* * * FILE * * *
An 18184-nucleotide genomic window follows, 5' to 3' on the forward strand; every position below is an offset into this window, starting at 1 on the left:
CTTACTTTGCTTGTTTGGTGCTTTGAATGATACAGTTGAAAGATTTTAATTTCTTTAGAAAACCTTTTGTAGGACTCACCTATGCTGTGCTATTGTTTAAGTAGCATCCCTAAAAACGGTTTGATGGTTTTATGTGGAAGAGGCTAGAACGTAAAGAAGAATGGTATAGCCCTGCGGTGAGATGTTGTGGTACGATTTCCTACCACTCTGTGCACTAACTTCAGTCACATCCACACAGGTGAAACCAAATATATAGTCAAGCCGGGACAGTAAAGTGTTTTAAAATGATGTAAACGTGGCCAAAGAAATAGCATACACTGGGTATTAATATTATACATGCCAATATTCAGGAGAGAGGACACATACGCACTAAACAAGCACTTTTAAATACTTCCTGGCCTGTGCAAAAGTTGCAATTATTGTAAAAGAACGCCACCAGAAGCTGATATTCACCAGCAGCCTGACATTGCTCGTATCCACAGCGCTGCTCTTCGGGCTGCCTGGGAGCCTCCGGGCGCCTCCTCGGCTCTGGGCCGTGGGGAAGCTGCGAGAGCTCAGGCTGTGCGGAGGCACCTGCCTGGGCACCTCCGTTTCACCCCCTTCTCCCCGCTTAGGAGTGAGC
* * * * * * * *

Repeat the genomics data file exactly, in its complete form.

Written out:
An 18184-nucleotide genomic window follows, 5' to 3' on the forward strand; every position below is an offset into this window, starting at 1 on the left:
CTTACTTTGCTTGTTTGGTGCTTTGAATGATACAGTTGAAAGATTTTAATTTCTTTAGAAAACCTTTTGTAGGACTCACCTATGCTGTGCTATTGTTTAAGTAGCATCCCTAAAAACGGTTTGATGGTTTTATGTGGAAGAGGCTAGAACGTAAAGAAGAATGGTATAGCCCTGCGGTGAGATGTTGTGGTACGATTTCCTACCACTCTGTGCACTAACTTCAGTCACATCCACACAGGTGAAACCAAATATATAGTCAAGCCGGGACAGTAAAGTGTTTTAAAATGATGTAAACGTGGCCAAAGAAATAGCATACACTGGGTATTAATATTATACATGCCAATATTCAGGAGAGAGGACACATACGCACTAAACAAGCACTTTTAAATACTTCCTGGCCTGTGCAAAAGTTGCAATTATTGTAAAAGAACGCCACCAGAAGCTGATATTCACCAGCAGCCTGACATTGCTCGTATCCACAGCGCTGCTCTTCGGGCTGCCTGGGAGCCTCCGGGCGCCTCCTCGGCTCTGGGCCGTGGGGAAGCTGCGAGAGCTCAGGCTGTGCGGAGGCACCTGCCTGGGCACCTCCGTTTCACCCCCTTCTCCCCGCTTAGGAGTGAGC